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Updated: February 16, 2012 19:34 IST

Different strokes

ANASUYA MENON
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MELANGE OF COLOURS A work on display at the show.
MELANGE OF COLOURS A work on display at the show.

Nine artists pay tribute to their teacher in a show, ‘Unity in Diversity'

A lemony yellow sun disintegrates into a deep orange sky. On the right hand corner of the canvas, silhouettes of ritual dancers have been sketched in black paint. Manoj Mathasseril's painting evokes a deep sense of longing for things long gone, because it reminds one of villages carpeted with bright green fields and innocent rituals and crimson evenings.

Another painting by K.S. Sajeev mirrors a cityscape in watercolour; realistic strokes that reflect the melancholy of age-old buildings that have stood the test of time. The focus suddenly shifts to a pencil drawing by Sebastian Poduthas—Fingers intertwining in impossible ways to create an image of two faces.

Variety is certainly the highlight of the painting exhibition on at the Kerala Art Gallery. Nine artists, with their every different works, are paying a tribute to their teacher, Vijayan P. Sthanath. “We work in different media and the ideas and themes are never the same. But we decided to get together to honour our guru,” says R. Jayanth Kumar, one of the artists. The show has been aptly titled ‘Unity in Diversity'.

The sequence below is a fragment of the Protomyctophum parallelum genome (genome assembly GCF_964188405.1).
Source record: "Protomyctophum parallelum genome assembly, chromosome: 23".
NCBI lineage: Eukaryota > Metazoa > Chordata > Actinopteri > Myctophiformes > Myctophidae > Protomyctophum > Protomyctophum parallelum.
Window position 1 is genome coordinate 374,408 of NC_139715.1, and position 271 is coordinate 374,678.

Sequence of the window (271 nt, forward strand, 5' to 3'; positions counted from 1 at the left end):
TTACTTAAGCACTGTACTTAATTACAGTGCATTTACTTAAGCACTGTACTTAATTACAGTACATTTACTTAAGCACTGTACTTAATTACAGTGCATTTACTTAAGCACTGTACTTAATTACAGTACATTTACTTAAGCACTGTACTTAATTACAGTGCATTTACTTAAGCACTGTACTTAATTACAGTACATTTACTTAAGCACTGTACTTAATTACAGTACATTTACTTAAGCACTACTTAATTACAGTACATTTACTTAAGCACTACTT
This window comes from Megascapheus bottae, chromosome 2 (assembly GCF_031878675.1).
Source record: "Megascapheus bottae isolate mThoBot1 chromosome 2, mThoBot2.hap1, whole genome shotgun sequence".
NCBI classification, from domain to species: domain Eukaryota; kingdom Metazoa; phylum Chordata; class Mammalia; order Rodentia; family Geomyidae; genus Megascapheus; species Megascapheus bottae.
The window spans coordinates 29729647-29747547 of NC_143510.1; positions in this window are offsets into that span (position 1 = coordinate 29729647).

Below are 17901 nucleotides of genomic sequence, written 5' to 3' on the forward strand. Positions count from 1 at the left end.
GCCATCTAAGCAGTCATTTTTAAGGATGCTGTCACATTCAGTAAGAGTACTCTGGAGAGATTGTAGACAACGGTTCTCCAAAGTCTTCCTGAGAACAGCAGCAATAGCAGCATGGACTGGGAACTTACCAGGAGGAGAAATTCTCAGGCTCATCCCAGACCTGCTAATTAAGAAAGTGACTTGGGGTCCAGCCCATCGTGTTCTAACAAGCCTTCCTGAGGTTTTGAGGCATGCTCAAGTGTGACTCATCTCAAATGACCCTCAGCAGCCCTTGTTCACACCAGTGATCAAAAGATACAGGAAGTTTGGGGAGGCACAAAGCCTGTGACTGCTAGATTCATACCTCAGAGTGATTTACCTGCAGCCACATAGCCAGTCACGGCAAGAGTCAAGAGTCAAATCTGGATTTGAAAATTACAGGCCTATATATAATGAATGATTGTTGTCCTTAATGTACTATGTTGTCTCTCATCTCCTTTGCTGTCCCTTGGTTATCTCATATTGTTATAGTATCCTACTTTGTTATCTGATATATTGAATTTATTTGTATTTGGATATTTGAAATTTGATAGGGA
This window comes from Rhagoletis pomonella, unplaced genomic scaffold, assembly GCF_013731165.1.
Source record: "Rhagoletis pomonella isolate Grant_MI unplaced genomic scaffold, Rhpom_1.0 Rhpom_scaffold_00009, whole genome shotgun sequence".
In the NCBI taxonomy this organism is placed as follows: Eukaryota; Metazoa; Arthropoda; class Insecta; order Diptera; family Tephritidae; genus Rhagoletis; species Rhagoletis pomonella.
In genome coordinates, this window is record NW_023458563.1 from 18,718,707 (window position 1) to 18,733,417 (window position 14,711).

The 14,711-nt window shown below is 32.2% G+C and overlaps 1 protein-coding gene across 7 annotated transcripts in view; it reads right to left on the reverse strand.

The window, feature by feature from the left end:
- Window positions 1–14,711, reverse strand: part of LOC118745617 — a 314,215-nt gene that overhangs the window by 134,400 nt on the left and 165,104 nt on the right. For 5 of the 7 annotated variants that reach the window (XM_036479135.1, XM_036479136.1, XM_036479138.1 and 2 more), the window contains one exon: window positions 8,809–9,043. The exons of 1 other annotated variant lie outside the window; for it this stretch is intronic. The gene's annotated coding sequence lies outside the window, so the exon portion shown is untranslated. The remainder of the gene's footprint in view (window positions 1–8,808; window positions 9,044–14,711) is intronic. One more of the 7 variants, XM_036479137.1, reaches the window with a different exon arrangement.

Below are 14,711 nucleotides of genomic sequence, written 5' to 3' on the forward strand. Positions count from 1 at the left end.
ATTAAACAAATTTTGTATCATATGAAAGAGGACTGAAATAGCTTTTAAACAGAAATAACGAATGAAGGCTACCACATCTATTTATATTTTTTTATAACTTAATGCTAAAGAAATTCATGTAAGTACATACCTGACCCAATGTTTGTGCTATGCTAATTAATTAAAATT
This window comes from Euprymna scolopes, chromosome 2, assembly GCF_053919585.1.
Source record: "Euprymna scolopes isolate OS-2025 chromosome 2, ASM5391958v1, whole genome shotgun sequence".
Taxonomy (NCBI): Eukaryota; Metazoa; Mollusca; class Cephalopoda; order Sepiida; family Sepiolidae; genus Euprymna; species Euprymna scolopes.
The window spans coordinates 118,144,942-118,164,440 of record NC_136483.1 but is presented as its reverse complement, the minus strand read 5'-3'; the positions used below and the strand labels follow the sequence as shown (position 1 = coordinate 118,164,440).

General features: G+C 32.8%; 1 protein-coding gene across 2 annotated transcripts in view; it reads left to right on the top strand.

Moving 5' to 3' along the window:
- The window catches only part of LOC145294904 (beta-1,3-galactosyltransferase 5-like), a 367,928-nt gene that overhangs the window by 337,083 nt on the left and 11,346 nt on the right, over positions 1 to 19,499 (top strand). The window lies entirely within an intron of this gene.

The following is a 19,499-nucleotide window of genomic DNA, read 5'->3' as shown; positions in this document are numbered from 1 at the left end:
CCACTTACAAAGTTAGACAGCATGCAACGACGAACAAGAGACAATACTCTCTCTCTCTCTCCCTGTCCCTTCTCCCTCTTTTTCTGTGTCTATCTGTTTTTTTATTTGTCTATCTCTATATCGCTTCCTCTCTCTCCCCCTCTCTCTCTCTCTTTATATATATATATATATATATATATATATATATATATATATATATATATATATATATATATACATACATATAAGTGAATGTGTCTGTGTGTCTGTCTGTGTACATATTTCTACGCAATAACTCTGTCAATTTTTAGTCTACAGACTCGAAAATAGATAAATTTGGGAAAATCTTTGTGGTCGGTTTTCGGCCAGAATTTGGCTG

Eroor Biju's work, showing a bullock cart in slim ochre lines set against a dull grey background, is a take on the pace of life in the city. Sheffy Tattarath prefers cloth to canvas. Acrylic gives the cloth a velvety finish and the paint seems to dissolve into it, lending a special emotional quality to the painting. So, a scene from Christ's Last Supper appears poignant, and an image of an old man working on the field instantly connects with the viewer.

Among the 25 paintings, a majority are landscapes, in pleasing colours that soothe the tired eye. But Jayanth's works could make one stop and think. Two of his works explore religion. The 24 Arabic alphabet is an aesthetic impulse for him. The peculiar curve and the dot above bear a stark resemblance to the Islamic symbol of the crescent. “The painting is my way of connecting the two,” he says.

Sijimon S. is known as the ‘videshi' in the group as his strokes are “a clear deviation from the usual style of Malayali artists”. Sijimon's fluid style captures landscapes in a unique way. Haris Babu and Shibu Abdhil's works, too, say a thing or two about the artists' vision of the world. People, animals, cities, and fields transform and morph into lines, blurs and smudges. The exhibition is on till February 29.

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